Nuclear Stress Test

A nuclear stress test measures the amount of blood in your heart muscle at rest and during exercise. This test often done to find out what may be causing symptoms like angina (such as chest pain or pressure). It may be done after a heart attack to see if areas of the heart are not getting enough blood or to find out how much heart muscle has been damaged from the heart attack.

There are two parts to the this nuclear stress test. There is a Rest test  and a Stress test.

On the day of the Rest test the patient will receive an injection in the vein (IV) of medication that allows us to take the pictures of the blood flood to the heart at rest. After a waiting period we take the images on the camera. 

On the day of the Stress test the patient will have an IV placed in the vein and will be connected to an EKG. We will then perform the stress portion of the test and the patient and then the medication that allows us to take pictures of the blood flow to the heart is given while at "stress". After a waiting period we take the images on the camera.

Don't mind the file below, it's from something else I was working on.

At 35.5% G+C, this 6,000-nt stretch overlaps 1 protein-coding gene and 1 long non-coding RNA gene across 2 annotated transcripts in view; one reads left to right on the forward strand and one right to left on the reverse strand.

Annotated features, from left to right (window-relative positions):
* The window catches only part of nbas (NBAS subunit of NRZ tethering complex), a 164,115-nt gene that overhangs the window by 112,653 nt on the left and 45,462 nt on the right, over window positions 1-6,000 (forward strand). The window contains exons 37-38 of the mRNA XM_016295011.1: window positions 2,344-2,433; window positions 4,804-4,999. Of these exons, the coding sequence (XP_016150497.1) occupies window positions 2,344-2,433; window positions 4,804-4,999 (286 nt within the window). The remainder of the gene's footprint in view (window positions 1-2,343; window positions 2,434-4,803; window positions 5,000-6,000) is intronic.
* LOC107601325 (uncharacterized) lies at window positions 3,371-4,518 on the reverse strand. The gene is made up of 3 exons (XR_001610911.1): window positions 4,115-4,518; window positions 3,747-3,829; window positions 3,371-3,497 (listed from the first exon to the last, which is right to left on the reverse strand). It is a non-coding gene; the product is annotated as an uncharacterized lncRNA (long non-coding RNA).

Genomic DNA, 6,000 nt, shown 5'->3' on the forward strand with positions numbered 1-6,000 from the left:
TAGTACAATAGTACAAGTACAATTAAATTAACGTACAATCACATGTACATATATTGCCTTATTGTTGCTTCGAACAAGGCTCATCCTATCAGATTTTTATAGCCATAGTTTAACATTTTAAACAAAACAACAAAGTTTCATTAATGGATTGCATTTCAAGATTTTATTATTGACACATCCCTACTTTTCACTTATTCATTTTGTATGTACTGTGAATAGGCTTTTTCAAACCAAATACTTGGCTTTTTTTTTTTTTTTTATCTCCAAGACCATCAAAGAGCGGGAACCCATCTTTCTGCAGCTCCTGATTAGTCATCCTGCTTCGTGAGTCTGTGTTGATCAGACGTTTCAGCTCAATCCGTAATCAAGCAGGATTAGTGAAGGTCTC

The physician orders the way we do the stress test. We use two different ways to perform the stress portion of the test:


The patient will walk/run on an incline and till we reach a target heart rate or until the patient is no long able to continue.


A medication is given that will dilate the arteries around the heart.

This test is also known by other names including myocardial perfusion scan, myocardial perfusion imaging, sestamibi cardiac scan, Spect scan, and mibi.